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Connection, real challenge, real communion!

I have spent the last decade of my life working in agriculture. It has been some of the best years of my professional career. I have traveled on 6 continents working with governments, pastoral communities, local entrepreneurs and some of the most creative and innovative farmers and ranchers in the world. It has been amazing to listen, learn and experience the abundance of regenerating life through the nurturing of soils. It is absolutely foundational to our thrivability, but more importantly to our survival. As Alan Savory, the founder of the Savory Institute, says, “We cannot have a church, military or country without agriculture.” So, what have I learned? There are too many lessons to recount, but one insight that stands out. It is all about connection.

As much as we want to believe that farming is about new strategies or technologies, in reality it is about the intimate connections of life in the soil. What kind of diversity and connection are we talking about?

“There may be over 100,000 different types of organisms living in soils… In a teaspoon of agricultural soils it is estimated that there are from 100 million to 1 billion bacteria, several yards of fungi, and several thousand protozoa.”   SARES program, USDA That’s INCREDIBLE! I have seen firsthand the abundance that comes from life thriving in soil. Nutrient dense foods, healthy people and healthy communities are just a few of the outcomes from nurturing the life in soil. It is all interrelated and connected. One of my favorite authors captures this sentiment beautifully! “The soil is the great connector of lives, the source and destination of all. It is the healer and restorer and resurrector, by which disease passes into health, age into youth, death into life. Without proper care for it we can have no community, because without proper care for it we can have no life.” Wendell Berry, The Unsettling of America: Culture and Agriculture

Our soils are the lifeblood to our souls! There is no greater honor than nurturing the conditions conducive to life.  However, our industrialized approaches have not embraced life. We have done a masterful job separating and segregating science, research, industries and people in a desire to know more and focus our attention into specific areas of expertise. We have reduced and separated everything into parts in hopes that we would better understand its design or origin. How is that working? We have disconnected soils from agriculture, agriculture from community and community from society. The deeper our knowledge the more disconnected we have become. Isn't it interesting that deeper knowledge does not insure meaningful connection? Actually, we have staked our reputation, egos and even our careers on that knowledge. In the end what does this do? It separates us. We have used this knowledge to maximize productivity and efficiency, but at what expense? When we reduce our soils to dirt, our people to parts and societies to machines we kill the very life that sustains us.  Life is designed for connection. It is our unique contribution that ensures our need for one another. It is our diversity that provides the foundation for abundance and resilience. Monocultures are a result of our continued separation. Separate, control, maximize, replace! Sounds like a prescription for an assembly line. We are more than cogs in the wheel. We can do better than this. Future generations need us to do better than this! We need a generation of people who feel called to nurture the potential in our soils and communities. We can no longer embrace the status quo hurled at us by the gods of productivity and efficiency. However, the health of our soils and communities are contingent upon our engagement and connection with one another.  Say its not so!! Unfortunately, it is true. We all want to believe that if we just put our head down and work hard it will all work out. This could not be further from the truth. Our health and prosperity are intimately tied to our connection. I have spent several years listening to the inspiring stories of regenerative farmers but see very little progress at scale. There are incredible organizations like the Savory Institute who have begun to build networks to connect, support and transform the way we all connect, but we need more. We need policy makers, community leaders, business owners and educators to unite communities across borders in collaboration. This connection must supersede anything we have seen in our lifetimes.  Thomas Merton once said, “If man is to recover his sanity and spiritual balance, there must be a renewal of communion between the traditional, contemplative disciplines and those of science, between the poet and the physicist, the priest and the … psychologist, the monk and the politician.”  Connection is life…it is weaving together the soil, the soul and society. Contributor: Tre' Cates nRhythm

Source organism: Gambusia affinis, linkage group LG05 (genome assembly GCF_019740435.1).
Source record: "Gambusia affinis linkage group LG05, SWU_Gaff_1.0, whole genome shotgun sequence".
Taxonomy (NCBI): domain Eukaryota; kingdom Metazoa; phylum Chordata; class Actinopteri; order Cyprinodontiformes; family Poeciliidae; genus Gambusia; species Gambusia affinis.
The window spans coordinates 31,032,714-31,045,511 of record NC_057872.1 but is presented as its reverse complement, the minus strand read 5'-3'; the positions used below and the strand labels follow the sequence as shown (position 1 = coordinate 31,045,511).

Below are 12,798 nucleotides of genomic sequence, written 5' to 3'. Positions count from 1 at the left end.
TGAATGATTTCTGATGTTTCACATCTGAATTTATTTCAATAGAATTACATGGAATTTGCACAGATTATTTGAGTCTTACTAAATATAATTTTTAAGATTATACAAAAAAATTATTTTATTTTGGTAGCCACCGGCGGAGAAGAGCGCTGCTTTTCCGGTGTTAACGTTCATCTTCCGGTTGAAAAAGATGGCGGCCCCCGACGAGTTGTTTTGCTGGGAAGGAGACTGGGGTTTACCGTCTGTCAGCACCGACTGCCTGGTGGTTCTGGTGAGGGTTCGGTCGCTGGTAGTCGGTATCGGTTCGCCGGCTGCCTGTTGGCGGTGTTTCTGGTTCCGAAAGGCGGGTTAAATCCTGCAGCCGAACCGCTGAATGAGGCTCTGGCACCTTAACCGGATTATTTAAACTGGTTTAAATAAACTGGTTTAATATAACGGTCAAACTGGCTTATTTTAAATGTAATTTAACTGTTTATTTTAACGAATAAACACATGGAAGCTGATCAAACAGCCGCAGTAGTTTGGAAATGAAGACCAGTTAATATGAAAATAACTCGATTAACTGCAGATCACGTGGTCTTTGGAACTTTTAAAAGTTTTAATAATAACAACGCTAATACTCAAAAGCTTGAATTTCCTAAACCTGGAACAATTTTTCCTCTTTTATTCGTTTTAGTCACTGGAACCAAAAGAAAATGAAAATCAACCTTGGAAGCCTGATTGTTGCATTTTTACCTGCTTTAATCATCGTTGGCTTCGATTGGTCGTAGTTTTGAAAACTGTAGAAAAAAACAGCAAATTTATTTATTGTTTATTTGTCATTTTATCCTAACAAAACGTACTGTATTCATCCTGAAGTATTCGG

Consulting with organizations in a variety of industries across 6 continents and 35 countries, Tré has proven to be indispensable in designing, developing, and implementing organizational change using Regenerative approaches. He brings a unique perspective to cross-sector collaborations for impacting the environment, communities and the economic systems we support.

His industry experience is very diverse from the development of faith-based community organizations, a publicly-traded technology company, to a multinational organization working in Regenerative Agriculture in 20+ countries. Tré has a BA in Philosophy from Ouachita Baptist University and a MA in Theology from Southwestern seminary.